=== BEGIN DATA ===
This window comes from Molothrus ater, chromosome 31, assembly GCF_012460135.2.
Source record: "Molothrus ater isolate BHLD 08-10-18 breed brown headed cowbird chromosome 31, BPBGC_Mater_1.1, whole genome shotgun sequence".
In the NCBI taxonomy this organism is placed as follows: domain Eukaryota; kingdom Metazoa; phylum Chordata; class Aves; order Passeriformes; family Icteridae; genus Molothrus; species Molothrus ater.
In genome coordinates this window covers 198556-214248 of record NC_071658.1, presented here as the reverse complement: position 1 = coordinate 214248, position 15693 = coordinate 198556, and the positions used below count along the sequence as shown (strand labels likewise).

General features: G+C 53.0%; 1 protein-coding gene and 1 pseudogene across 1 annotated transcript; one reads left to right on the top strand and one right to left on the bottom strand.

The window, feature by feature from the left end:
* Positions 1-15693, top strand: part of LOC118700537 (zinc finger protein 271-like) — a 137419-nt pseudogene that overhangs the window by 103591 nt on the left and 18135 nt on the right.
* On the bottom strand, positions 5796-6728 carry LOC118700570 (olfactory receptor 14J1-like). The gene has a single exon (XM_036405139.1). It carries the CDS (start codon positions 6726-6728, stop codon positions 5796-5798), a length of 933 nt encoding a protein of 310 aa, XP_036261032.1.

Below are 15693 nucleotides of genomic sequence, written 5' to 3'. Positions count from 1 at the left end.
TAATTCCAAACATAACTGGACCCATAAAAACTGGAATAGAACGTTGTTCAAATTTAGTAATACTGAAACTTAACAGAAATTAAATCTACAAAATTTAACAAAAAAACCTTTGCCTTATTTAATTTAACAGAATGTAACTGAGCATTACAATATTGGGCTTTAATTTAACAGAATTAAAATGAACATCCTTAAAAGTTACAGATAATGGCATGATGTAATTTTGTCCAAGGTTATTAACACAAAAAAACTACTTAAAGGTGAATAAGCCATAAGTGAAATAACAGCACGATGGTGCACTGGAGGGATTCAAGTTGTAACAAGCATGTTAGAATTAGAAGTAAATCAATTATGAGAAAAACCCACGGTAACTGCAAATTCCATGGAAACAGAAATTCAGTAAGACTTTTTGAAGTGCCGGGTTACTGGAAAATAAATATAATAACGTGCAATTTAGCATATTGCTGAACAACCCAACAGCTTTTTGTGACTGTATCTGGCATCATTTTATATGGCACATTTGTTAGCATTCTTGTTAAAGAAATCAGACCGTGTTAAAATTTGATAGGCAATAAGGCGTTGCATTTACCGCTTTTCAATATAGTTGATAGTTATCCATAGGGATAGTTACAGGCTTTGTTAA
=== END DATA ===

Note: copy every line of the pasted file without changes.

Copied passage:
This window comes from Molothrus ater, chromosome 31, assembly GCF_012460135.2.
Source record: "Molothrus ater isolate BHLD 08-10-18 breed brown headed cowbird chromosome 31, BPBGC_Mater_1.1, whole genome shotgun sequence".
In the NCBI taxonomy this organism is placed as follows: domain Eukaryota; kingdom Metazoa; phylum Chordata; class Aves; order Passeriformes; family Icteridae; genus Molothrus; species Molothrus ater.
In genome coordinates this window covers 198556-214248 of record NC_071658.1, presented here as the reverse complement: position 1 = coordinate 214248, position 15693 = coordinate 198556, and the positions used below count along the sequence as shown (strand labels likewise).

General features: G+C 53.0%; 1 protein-coding gene and 1 pseudogene across 1 annotated transcript; one reads left to right on the top strand and one right to left on the bottom strand.

The window, feature by feature from the left end:
* Positions 1-15693, top strand: part of LOC118700537 (zinc finger protein 271-like) — a 137419-nt pseudogene that overhangs the window by 103591 nt on the left and 18135 nt on the right.
* On the bottom strand, positions 5796-6728 carry LOC118700570 (olfactory receptor 14J1-like). The gene has a single exon (XM_036405139.1). It carries the CDS (start codon positions 6726-6728, stop codon positions 5796-5798), a length of 933 nt encoding a protein of 310 aa, XP_036261032.1.

Below are 15693 nucleotides of genomic sequence, written 5' to 3'. Positions count from 1 at the left end.
TAATTCCAAACATAACTGGACCCATAAAAACTGGAATAGAACGTTGTTCAAATTTAGTAATACTGAAACTTAACAGAAATTAAATCTACAAAATTTAACAAAAAAACCTTTGCCTTATTTAATTTAACAGAATGTAACTGAGCATTACAATATTGGGCTTTAATTTAACAGAATTAAAATGAACATCCTTAAAAGTTACAGATAATGGCATGATGTAATTTTGTCCAAGGTTATTAACACAAAAAAACTACTTAAAGGTGAATAAGCCATAAGTGAAATAACAGCACGATGGTGCACTGGAGGGATTCAAGTTGTAACAAGCATGTTAGAATTAGAAGTAAATCAATTATGAGAAAAACCCACGGTAACTGCAAATTCCATGGAAACAGAAATTCAGTAAGACTTTTTGAAGTGCCGGGTTACTGGAAAATAAATATAATAACGTGCAATTTAGCATATTGCTGAACAACCCAACAGCTTTTTGTGACTGTATCTGGCATCATTTTATATGGCACATTTGTTAGCATTCTTGTTAAAGAAATCAGACCGTGTTAAAATTTGATAGGCAATAAGGCGTTGCATTTACCGCTTTTCAATATAGTTGATAGTTATCCATAGGGATAGTTACAGGCTTTGTTAA